That perfunctory glance may be tantalizing for the antiracists, but it raises more questions than it settles. What “policies and practices” are inequitable? Why are Asian students lumped in with whites? If there is racism against Black and Hispanic students, why doesn’t the same discrimination hinder Asians? By analyzing only evidence that backs up the prejudice, the antiracists cut themselves off from real solutions.
Another problem is that “antiracist” training antagonizes the teachers being trained. Indeed, the nature of the teaching profession filters out racist teachers. Most teachers enter the profession out of a desire to “make the world a better place.” Many students are already hyper-sensitive to racism and will quickly report on a teacher who displays it. Overt racism is one of the few factors that can lead to the termination of a tenured teacher. Thus, teachers are among the most consciously nonracist people in the nation. They are highly likely to be offended when accused of possessing traits they have fought against their entire professional lives.
Demonstrably False Premises
Even with the above hurdles to a successful antiracism program, the most significant barrier is that Prof. Kendi’s false premise that racism is not the result of individual actions but power structures and political systems that cause negative behavior. The author takes Marxist class struggle theory and creates his own race-based oppressed and oppressor classes in conflict. Hence the term “systemic racism.”
This argument ignores several fundamental truths.
Systems do not create themselves. They are reflections of the people that make them. The core of the antiracist argument argues the opposite idea; that the system creates racists. This formulation denies the concept of free will, which lies at the heart of the Christian and Western philosophical, legal, and social systems.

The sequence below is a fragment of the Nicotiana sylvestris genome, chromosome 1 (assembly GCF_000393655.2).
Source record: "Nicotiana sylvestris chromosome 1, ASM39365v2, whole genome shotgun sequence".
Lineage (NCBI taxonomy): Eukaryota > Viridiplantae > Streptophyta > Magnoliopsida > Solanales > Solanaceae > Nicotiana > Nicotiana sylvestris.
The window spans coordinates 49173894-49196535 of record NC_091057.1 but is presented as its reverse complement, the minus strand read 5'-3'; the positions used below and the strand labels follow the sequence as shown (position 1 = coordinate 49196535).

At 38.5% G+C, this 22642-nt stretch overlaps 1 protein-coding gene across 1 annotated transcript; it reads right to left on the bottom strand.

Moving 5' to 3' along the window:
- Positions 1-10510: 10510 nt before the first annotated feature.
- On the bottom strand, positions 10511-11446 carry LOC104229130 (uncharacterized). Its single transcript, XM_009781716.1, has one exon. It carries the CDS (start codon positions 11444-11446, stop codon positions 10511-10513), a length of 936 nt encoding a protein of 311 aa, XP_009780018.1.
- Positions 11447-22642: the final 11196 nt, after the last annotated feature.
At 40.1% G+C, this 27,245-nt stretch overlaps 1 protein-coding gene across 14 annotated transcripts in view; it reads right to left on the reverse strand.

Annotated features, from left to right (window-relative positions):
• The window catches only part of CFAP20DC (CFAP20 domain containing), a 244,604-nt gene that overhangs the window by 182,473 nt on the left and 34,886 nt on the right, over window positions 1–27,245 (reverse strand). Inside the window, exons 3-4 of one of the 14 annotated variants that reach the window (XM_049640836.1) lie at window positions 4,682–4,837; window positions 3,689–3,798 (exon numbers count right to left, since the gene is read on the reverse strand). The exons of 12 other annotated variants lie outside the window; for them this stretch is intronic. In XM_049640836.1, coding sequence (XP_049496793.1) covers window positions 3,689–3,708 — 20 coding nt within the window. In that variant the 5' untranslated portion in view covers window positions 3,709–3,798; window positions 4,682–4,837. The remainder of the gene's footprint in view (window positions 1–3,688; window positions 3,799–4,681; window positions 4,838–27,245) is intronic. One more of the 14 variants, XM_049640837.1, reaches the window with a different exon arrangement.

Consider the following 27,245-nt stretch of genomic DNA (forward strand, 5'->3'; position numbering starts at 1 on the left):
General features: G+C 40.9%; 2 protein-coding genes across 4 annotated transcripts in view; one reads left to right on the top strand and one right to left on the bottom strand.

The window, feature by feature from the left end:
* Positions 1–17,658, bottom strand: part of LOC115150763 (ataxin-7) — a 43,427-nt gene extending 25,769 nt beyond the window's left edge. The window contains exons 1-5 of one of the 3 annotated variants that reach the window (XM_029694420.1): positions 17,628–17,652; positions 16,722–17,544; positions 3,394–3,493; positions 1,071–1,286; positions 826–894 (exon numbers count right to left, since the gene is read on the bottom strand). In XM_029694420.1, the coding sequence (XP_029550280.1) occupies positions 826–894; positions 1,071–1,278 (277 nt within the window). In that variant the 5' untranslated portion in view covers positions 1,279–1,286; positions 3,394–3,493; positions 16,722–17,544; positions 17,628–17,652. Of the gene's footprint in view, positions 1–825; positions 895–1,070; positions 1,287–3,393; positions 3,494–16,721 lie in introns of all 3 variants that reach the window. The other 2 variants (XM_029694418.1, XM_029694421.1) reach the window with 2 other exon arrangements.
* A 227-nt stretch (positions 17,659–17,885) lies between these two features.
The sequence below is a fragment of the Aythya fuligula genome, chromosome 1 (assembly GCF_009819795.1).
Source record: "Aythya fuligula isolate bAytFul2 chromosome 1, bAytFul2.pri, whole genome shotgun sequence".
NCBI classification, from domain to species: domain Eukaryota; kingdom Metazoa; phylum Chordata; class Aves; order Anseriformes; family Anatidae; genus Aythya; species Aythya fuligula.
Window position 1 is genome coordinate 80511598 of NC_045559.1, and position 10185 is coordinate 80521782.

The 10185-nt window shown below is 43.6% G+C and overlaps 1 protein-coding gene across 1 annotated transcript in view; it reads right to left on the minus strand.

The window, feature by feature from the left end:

Another problem is that focusing on a selected set of negative consequences makes problems worse. Consider the lamentably common assertion that the “war on drugs” is racist. The basis for this argument is that more African-American men are incarcerated for drug crimes than white men.
The war on drugs was designed to decrease drug use’s ill effects on society, especially in ethnically diverse and impoverished urban neighborhoods. The policymakers wanted to get more children through school and on to productive careers, rather than sinking into the morass of drug abuse. The antiracist’s hand-picked statistics will never point to the child who was not killed by a drug dealer. They do not show a violent situation that never happened. Rather, in the pretended name of racial justice, those programs will be abandoned; the problems will grow more desperate.
Indeed, informed as it is by the love of God and neighbor, the Catholic sense is the easiest, quickest, and surest path to just and harmonious relationships among humanity’s various races and ethnicities. Marxist egalitarianism is as removed from Catholic sense as hell is from Heaven, for it is fueled by hate, not love.
In short, children will learn less, not more. The achievement gaps will widen. Ibram X. Kendi’s ideas may sell many books, but they will not make schools more effective.
© Adobe Stock/terovesalainen